HTCondor is a software system that creates a High-Throughput Computing (HTC) environment. It effectively uses the computing power of machines connected over a network, be they a single cluster, a set of clusters on a campus, cloud resources either stand alone or temporarily joined to a local cluster, or international grids. Power comes from the ability to effectively harness shared resources with distributed ownership.
A user submits jobs to HTCondor. HTCondor finds available machines and begins running the jobs there. HTCondor has the capability to detect that a machine running a job is no longer available (perhaps the machine crashed, or maybe it prefers to run another job). HTCondor will automatically restart the job on another machine without intervention from the user.
HTCondor is useful when a job must be run many (thousands of) times, perhaps with hundreds of different data sets. With one command, all of the jobs are submitted to HTCondor. Depending upon the number of machines in the HTCondor pool, hundreds of otherwise idle machines can be running the jobs at any given moment.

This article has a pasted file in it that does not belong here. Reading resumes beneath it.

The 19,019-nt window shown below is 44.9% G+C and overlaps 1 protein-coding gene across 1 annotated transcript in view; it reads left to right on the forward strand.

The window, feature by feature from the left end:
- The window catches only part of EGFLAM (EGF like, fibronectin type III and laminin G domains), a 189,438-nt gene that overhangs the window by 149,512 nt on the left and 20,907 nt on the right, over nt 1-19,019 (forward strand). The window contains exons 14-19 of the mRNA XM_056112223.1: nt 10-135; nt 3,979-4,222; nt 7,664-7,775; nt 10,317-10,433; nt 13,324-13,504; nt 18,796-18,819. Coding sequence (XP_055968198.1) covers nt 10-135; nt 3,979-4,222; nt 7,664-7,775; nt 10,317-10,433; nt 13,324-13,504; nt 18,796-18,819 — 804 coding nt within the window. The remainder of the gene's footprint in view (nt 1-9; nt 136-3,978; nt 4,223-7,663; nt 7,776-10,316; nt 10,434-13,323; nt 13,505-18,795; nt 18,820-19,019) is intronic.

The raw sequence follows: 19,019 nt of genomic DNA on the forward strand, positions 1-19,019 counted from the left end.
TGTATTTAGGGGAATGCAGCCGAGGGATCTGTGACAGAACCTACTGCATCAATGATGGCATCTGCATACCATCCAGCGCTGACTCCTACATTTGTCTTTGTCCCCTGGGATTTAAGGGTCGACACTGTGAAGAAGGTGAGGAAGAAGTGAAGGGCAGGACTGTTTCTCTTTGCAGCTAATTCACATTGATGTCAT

HTCondor does not require an account (login) on machines where it runs a job. HTCondor can do this because of its file transfer and split execution mechanisms.
HTCondor provides powerful resource management by match-making resource owners with resource consumers. This is the cornerstone of a successful HTC environment. Other compute cluster resource management systems attach properties to the job queues themselves, resulting in user confusion over which queue to use as well as administrative hassle in constantly adding and editing queue properties to satisfy user demands. HTCondor implements ClassAds, a clean design that simplifies the user’s submission of jobs.
ClassAds work in a fashion similar to the newspaper classified advertising want-ads. All machines in the HTCondor pool advertise their resource properties, both static and dynamic, such as available RAM memory, CPU type, CPU speed, virtual memory size, physical location, and current load average, in a resource offer ad. A user specifies a resource request ad when submitting a job. The request defines both the required and a desired set of properties of the resource to run the job. HTCondor acts as a broker by matching and ranking resource offer ads with resource request ads, making certain that all requirements in both ads are satisfied. During this match-making process, HTCondor also considers several layers of priority values: the priority the user assigned to the resource request ad, the priority of the user which submitted the ad, and the desire of machines in the pool to accept certain types of ads over others.